A semantic sidelight to the terror attack on Bombay was the ease with which sections of the media, and the urban elite who gathered with candles later, dubbed the unfolding drama as “India’s 9/11”.
Not only were there few parallels, but even the fact that we use the calendar differently (9/11 is September 11 for the Americans, November 9 for us) seemed to provoke a second thought.
On The Guardian, London, the Cambridge professor Priyamvada Gopal addresses an even bigger issue:
“To characterise the tragedy in Bombay as India’s 9/11 is to privilege the experience of the United States as the iconic form of national suffering. The attacks on the twin towers were appalling but the fetishisation of September 11 disregards the experiences of the millions who have suffered as much elsewhere, sometimes at the hands of the US.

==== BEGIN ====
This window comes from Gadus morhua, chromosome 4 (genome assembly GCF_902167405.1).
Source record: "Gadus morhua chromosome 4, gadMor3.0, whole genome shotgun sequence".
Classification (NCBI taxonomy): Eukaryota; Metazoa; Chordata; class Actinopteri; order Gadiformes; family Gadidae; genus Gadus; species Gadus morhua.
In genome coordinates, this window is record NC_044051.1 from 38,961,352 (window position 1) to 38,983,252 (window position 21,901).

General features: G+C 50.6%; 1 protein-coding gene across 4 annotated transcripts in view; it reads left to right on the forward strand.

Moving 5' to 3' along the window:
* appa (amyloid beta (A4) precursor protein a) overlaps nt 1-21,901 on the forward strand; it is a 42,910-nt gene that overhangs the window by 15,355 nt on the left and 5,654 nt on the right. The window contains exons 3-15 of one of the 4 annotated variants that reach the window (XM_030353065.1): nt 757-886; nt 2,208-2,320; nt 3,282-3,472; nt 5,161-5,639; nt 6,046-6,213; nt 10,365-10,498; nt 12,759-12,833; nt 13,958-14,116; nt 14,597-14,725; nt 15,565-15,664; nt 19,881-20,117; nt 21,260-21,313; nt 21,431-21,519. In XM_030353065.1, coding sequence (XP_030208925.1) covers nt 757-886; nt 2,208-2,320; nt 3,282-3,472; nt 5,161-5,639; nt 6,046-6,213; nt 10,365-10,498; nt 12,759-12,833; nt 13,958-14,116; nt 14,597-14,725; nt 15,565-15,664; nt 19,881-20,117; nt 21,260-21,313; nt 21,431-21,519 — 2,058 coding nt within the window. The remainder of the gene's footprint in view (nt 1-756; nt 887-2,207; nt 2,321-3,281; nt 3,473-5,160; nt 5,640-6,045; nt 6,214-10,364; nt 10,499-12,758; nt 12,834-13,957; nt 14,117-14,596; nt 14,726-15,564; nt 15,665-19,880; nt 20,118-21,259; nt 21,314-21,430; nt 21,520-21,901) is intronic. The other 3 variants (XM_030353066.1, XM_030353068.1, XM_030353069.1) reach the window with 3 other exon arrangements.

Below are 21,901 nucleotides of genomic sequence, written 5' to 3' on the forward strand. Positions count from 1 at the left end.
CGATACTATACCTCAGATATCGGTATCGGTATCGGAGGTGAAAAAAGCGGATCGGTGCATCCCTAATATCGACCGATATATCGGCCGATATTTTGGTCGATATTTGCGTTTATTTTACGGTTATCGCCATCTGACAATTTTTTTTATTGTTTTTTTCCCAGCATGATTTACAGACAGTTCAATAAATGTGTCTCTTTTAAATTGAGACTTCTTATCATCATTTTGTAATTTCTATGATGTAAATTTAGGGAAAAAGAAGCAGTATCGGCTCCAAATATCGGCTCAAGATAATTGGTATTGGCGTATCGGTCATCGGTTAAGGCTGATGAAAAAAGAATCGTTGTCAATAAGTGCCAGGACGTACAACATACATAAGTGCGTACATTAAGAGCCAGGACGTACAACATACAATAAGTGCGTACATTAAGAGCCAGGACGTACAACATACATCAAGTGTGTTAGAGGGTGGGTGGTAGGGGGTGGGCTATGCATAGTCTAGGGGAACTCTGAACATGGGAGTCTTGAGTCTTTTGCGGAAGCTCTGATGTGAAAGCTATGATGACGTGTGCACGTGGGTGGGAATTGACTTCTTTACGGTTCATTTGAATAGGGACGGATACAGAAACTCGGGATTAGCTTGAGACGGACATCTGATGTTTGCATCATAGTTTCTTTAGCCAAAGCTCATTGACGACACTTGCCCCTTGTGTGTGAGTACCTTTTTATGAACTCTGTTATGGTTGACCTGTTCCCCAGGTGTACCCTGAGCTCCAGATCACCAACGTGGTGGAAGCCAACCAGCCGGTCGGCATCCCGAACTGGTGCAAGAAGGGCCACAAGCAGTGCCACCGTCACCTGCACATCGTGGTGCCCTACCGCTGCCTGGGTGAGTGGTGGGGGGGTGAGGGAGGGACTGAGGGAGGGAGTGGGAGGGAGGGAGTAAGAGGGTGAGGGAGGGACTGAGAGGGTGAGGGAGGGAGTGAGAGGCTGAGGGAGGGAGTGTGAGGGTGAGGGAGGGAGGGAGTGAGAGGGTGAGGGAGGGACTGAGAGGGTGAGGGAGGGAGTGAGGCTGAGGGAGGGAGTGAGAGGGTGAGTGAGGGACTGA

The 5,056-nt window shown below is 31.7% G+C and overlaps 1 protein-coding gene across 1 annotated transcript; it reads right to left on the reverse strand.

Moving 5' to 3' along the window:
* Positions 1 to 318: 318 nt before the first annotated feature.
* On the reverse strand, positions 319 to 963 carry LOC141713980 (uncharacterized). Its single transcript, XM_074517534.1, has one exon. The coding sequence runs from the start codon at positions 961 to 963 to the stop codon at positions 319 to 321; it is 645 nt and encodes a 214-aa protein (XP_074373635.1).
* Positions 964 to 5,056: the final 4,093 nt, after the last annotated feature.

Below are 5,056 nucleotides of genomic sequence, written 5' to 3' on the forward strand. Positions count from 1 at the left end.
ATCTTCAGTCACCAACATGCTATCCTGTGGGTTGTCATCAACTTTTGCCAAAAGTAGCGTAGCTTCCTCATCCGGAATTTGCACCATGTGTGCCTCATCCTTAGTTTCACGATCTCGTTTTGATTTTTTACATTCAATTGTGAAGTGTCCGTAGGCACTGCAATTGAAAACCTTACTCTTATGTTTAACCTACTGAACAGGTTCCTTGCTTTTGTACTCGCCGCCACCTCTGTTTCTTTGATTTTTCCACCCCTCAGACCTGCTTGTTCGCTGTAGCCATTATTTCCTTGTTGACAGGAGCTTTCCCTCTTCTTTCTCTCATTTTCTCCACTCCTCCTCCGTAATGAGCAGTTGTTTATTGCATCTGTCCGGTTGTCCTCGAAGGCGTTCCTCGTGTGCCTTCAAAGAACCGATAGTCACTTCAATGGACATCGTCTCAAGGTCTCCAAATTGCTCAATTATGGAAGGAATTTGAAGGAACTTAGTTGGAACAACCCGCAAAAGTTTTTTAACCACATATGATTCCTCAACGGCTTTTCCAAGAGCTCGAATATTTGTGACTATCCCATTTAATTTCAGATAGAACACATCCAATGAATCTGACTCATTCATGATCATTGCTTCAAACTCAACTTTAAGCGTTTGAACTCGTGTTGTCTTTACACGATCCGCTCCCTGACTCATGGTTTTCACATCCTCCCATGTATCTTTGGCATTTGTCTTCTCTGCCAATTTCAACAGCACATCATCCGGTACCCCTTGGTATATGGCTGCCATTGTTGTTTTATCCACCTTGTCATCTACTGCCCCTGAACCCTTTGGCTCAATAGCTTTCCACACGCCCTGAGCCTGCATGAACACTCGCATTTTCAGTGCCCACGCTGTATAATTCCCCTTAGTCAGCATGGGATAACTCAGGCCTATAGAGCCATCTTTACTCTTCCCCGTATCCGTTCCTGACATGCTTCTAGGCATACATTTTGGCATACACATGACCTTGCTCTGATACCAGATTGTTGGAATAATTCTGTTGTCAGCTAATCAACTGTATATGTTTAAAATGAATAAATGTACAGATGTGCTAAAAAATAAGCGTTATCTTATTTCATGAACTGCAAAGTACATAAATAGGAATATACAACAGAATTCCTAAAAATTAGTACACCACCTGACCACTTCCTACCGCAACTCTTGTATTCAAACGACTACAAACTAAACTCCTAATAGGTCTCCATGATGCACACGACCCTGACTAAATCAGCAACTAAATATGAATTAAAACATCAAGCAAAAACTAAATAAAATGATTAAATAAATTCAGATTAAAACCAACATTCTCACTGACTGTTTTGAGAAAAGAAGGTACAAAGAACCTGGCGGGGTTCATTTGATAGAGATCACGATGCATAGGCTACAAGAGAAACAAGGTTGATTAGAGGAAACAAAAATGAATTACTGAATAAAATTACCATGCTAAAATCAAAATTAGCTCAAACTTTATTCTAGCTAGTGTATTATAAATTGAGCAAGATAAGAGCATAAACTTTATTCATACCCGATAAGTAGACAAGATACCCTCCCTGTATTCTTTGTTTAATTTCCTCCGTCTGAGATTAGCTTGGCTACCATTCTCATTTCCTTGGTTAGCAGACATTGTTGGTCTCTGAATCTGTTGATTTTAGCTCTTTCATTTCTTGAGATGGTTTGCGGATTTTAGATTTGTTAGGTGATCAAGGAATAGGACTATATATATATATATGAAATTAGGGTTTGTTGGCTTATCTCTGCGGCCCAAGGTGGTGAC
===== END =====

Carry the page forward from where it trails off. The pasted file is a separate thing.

“In an India where globalisation has, on some fronts, spelled a relentless Americanisation, a question must be asked. The gated communities, the lifestyles of the rich and the rampant consumerism carry American labels. Should a calamity as well?”
Read the full article: Comparing Bombay to 9/11 diminishes both tragedies